Anonymous

      Calculate the price for the nutrients you want. So if the reason you are eating rice is to fill out your daily calories, calculate price per calorie ( (price per package * weight per package) / (calories per serving * grams per serving) ). If you are eating beans for the protein, price per gram protein, etc. Compare foods using this basis instead of regular price.
      The same ingredients can taste very different with different seasoning, which is very cheap. This also lets you buy the main ingredients in larger quantities without worrying about spoilage.
      For foods you eat the most, take the time to price compare it at many stores near you, since the small savings get magnified by time and quantity.
      Also this kek don't waste your money on brand name luxury goyslop like milo. If you are that desperate for chocolate milk, it only has four ingredients and I guarantee you can make it yourself for cheaper than they sell it to you, and you can put less sugar in too. This goes for many industrial products.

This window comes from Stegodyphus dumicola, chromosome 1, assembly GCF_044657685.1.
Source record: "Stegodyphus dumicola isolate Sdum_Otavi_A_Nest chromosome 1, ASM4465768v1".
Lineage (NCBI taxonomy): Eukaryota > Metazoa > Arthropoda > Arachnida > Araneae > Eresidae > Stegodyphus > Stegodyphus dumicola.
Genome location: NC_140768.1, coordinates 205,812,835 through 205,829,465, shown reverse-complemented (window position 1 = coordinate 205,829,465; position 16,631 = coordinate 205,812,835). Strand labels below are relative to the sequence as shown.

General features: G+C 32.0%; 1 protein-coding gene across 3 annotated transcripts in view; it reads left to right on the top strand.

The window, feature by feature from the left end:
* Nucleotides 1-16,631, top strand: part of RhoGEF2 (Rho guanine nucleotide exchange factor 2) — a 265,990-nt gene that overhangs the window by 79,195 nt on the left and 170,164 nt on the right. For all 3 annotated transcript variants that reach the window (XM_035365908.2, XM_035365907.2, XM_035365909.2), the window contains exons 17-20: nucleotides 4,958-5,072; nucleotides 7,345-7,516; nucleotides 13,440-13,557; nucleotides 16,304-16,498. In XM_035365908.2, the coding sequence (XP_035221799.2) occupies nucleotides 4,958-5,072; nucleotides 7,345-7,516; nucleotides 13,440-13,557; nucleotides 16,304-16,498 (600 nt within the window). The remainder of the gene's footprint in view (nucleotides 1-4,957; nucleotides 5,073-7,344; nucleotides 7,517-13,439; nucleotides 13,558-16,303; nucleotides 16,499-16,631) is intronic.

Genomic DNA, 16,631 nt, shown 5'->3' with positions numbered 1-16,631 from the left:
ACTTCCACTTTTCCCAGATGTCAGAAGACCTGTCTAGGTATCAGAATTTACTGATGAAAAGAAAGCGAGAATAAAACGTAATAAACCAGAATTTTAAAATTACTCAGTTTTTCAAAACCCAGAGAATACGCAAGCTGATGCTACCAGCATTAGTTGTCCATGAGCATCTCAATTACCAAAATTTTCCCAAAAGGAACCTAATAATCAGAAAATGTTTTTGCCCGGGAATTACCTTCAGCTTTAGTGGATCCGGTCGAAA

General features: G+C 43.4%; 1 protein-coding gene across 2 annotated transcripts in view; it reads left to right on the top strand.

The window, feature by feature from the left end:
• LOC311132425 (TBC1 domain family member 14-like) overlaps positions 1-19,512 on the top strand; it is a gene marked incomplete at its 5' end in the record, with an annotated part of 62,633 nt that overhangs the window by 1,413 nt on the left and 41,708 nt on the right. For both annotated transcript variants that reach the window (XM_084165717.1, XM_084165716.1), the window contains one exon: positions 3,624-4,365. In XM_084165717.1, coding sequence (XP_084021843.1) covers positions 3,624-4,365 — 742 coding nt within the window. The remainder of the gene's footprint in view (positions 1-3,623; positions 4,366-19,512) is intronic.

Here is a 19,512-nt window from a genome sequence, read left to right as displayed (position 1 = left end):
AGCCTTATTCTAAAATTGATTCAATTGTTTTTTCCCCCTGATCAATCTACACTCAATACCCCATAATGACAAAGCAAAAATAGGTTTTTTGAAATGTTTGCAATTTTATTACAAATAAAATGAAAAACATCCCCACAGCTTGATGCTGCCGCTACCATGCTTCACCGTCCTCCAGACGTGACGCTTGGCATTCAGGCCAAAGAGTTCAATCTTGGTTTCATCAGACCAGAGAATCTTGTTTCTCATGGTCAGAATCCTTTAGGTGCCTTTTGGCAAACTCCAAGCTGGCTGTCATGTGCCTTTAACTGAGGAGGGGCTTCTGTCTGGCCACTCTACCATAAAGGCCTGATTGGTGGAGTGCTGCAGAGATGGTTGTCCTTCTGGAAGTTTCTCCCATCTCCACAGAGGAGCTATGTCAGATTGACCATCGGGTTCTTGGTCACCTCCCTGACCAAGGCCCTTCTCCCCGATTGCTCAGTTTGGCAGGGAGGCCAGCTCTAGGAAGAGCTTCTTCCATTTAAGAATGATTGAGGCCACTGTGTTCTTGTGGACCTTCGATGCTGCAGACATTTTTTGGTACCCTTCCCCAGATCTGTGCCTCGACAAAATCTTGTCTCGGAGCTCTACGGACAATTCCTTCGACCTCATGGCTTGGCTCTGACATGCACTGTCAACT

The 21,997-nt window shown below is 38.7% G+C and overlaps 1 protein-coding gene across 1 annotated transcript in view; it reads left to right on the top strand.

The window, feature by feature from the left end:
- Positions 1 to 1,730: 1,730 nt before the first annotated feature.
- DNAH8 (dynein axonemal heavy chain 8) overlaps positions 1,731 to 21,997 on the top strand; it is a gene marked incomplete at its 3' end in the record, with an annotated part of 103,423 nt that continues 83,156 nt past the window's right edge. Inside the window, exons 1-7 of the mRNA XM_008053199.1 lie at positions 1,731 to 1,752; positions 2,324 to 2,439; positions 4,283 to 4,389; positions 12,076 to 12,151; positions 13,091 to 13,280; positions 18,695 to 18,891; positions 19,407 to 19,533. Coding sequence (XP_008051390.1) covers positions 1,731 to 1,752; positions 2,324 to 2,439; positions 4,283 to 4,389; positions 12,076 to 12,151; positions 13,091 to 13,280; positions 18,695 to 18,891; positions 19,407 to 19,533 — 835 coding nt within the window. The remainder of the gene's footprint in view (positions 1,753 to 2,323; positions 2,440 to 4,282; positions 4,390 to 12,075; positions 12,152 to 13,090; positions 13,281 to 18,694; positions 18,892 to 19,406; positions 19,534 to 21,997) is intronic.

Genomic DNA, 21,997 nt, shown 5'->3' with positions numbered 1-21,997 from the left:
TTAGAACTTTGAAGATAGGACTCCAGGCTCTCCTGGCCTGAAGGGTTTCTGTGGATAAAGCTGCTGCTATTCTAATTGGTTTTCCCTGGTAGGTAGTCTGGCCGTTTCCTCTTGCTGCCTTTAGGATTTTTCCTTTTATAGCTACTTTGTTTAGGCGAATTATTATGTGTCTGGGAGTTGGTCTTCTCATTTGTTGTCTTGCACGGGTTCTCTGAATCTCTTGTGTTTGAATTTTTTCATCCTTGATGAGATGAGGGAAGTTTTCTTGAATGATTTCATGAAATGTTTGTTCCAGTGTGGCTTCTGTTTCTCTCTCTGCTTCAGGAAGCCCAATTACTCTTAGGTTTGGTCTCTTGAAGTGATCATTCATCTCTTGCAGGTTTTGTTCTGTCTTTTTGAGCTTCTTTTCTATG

2. 1 month ago
    Anonymous

    Stretch your meals out by adding beans or rice. They're dirt cheap and packed with nutrients.

    • 1 month ago
      Anonymous

      >packed with nutrients

      Yeah that's why Indians and Africans who survive on this poverty diet aren't racked with vitamin and mineral deficiencies....

      • 1 month ago
        Anonymous

        They eat a small fraction of the calories your poor ass does. The fact that they even survive is a testament to the power of their simple peasant diet.

      • 1 month ago
        Anonymous

        Beans are healthy as frick, you can damn near live on them alone. Rice is just carbs.

      • 1 month ago